At least Goldberg offers one-sentence recognition of the “humanitarian”. Otherwise, he trots out the sectarian caricature of the conflict — ignoring the non-Sunnis who have protested against the regime and those Sunnis who have supported Assad — and rewrites the entire insurgency, or at least the part that matters, as “Al Qaeda-style” extremists.
Having put all Syrians in their place, Goldberg does the same for all “Arabs and Muslims”: “One explanation for this lack of coverage is a relative lack of interest in the Syria/Iraq theater…or at least relative lack of interest in comparison to the obvious interest in the Gaza crisis.
It is not apparent which Arab media Goldberg has been reading, since his only evidence is a tweet from journalist Joyce Karam about “no protest in Pakistan”. However, Al Jazeera Arabic has not stopped covering Syria. Nor has Al-Arabiya, The National, The Daily Star, As-Safir and Al-Manar (albeit from staunchly pro-Assad perspectives), Al-Hayat (for whom Goldberg’s token source Joyce Karam works), and numerous other outlets.
More importantly, Goldberg erases all those journalists who have worked — and continue to work — in Syria, despite great risk. No mention here of the Violations Documentation Center, Local Coordination Committees, Shaam News Network, those in Homs who documented the carnage for more than two years, Tahrir Souri, or the media outlets of blocs such as the Islamic Front and of individual brigades.
Although the coverage has been affected by the hundreds of reporters and cameramen who have died, been detained, or fled the country — basic impediments that Goldberg somehow fails to note — the efforts continue.
Goldberg does not see them because they get in the way of his real narrative.
3. USING SYRIAN DEATHS TO DIVERT FROM ISRAEL AND GAZA
Syria does not appear until the middle of Goldberg’s article. His primary concern is in the opening three lenghty paragraphs: media attention to Gaza.
Goldberg postures that he is not criticizing those who cover the conflict — “I tend to think that journalists from American outlets are doing a fine job in dangerous conditions of covering a horrible war” — but it is clear that he is unsettled by the reporting.
He never mentions Israeli airstrikes and ground operations — instead, the references are to “Hamas fighters” and “command bunkers under hospitals” — but his worry about the bad publicity over the hundreds of dead civilians is between his lines: “The Muslim world does seem more interested in Arabs who are killed by Jews than in Arabs killed by Arabs.”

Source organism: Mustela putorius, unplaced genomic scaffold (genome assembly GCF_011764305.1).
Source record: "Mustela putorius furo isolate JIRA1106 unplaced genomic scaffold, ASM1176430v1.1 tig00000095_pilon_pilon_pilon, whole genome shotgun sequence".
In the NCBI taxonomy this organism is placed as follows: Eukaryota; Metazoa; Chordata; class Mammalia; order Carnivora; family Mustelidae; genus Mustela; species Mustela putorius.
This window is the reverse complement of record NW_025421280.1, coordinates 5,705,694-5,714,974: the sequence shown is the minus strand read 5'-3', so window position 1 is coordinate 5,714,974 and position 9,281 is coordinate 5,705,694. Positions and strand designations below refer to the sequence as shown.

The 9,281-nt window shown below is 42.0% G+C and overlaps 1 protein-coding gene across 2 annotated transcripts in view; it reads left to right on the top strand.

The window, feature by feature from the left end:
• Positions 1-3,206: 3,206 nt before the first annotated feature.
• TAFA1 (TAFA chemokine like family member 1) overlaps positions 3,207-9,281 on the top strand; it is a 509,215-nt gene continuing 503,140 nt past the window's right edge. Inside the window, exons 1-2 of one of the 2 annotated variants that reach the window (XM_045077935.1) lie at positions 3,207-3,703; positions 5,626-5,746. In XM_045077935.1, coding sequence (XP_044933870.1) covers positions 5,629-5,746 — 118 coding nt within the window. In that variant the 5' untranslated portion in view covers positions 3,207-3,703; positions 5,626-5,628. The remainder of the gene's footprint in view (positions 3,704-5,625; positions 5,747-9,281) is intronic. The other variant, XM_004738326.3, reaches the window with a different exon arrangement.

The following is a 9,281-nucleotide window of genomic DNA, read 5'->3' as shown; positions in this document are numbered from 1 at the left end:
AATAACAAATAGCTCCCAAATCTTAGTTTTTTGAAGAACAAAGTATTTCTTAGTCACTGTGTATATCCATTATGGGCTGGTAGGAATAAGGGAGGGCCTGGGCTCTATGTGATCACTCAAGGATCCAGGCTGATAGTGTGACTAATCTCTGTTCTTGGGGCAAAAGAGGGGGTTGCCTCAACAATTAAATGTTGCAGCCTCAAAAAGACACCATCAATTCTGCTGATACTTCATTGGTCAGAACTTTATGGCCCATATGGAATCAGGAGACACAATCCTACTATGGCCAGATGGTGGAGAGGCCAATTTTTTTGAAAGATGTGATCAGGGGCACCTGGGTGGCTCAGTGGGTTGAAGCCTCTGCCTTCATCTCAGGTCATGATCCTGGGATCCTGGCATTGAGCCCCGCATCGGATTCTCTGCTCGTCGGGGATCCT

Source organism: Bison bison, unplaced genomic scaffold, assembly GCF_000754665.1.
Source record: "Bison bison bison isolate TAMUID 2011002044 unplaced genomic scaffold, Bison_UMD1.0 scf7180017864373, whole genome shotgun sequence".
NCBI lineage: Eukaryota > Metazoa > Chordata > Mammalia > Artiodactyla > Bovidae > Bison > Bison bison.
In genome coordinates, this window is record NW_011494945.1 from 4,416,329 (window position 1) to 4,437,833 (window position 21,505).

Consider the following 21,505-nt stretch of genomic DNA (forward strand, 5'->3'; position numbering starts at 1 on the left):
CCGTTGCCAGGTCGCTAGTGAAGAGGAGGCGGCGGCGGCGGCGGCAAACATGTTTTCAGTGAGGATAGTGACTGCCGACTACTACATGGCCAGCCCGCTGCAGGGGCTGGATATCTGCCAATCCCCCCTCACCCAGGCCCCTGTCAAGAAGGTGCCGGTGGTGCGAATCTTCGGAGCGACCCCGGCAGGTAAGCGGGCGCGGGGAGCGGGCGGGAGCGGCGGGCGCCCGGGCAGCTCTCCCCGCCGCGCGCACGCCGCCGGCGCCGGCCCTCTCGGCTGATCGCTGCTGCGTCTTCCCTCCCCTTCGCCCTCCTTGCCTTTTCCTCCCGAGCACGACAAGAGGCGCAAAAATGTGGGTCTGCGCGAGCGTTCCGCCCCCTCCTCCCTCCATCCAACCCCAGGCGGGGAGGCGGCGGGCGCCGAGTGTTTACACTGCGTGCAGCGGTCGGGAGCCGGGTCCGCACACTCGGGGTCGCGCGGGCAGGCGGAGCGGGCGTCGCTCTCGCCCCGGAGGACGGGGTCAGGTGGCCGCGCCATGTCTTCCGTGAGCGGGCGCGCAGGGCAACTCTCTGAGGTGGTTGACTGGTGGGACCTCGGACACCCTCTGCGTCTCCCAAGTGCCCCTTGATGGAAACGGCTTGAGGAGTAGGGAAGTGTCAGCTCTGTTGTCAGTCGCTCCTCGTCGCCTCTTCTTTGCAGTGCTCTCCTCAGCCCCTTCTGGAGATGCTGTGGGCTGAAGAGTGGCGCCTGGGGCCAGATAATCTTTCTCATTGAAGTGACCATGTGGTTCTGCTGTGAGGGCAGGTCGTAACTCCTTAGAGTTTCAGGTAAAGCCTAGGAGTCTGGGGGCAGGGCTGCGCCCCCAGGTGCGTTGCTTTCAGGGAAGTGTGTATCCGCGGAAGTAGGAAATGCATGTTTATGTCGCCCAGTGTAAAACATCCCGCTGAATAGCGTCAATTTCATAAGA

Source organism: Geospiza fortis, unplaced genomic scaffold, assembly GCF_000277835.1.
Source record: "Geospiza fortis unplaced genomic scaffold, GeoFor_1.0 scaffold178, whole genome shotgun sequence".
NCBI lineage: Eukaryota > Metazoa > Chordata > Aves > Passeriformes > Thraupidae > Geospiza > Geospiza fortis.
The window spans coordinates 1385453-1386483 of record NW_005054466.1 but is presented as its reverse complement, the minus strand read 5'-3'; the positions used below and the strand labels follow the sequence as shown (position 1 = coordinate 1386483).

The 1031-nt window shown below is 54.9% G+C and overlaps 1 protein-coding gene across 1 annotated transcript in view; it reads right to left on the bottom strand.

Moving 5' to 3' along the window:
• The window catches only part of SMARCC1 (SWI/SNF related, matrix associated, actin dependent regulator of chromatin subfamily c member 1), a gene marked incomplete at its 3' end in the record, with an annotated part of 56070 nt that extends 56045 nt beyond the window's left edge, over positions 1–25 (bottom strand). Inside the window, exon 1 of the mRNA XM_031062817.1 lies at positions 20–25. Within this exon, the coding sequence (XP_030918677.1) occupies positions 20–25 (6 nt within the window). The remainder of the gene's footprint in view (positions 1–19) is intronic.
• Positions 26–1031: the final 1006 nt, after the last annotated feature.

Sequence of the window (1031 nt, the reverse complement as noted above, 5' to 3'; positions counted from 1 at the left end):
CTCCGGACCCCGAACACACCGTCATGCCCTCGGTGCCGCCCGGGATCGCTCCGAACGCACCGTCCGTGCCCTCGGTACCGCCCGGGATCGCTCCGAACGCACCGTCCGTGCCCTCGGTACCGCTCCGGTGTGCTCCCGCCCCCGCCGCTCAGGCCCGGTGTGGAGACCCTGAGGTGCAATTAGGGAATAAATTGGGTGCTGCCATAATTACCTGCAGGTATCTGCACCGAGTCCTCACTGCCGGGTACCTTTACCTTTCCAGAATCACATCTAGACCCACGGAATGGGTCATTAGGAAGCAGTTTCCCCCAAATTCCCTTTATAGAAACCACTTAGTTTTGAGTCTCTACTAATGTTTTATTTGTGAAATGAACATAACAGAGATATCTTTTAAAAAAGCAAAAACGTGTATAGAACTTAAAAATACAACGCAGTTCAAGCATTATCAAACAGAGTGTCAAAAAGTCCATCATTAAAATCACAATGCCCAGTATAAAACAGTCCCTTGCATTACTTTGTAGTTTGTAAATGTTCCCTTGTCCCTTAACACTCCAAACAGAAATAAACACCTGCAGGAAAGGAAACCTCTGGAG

How can you make that go away, given that there is no prospect of a halt to the killing?
You shout, “Don’t look here! Look over there!”
I have often seen the tactic in the past decade. When the US Government was criticized over occupation of Iraq or Guatanamo Bay, it complained that no one was looking at Iran. When Tehran was scrutinized over its repression of mass protests in 2009, it told journalists and activists to look at Afghanistan, Iraq, and Guantanamo Bay. When Libya’s Colonel Qaddafi was under pressure in 2011, he said focus on Palestine. When Israel was criticized by the UN Human Rights Council, it said pay attention to every other country in the Middle East.
Today the Assad regime is saying, “Don’t look at supposed repression. It’s Gaza that matters” — a mirror image of Goldberg’s position.
The situation in Syria “should be covered with the same focus and intensity that is applied to the war in Gaza”.
Absolutely. But it should be covered not because it is less painful — for Goldberg, not the Syrian people — than the scrutiny of the death and destruction in Gaza.
Both Gaza and Syria deserve that coverage because those who suffer should be recognized, not because it is politically expedient to raise one as a distraction from the other.
And those who have made that effort, sometimes dying while doing so, merit more than erasure because they do not serve that distraction.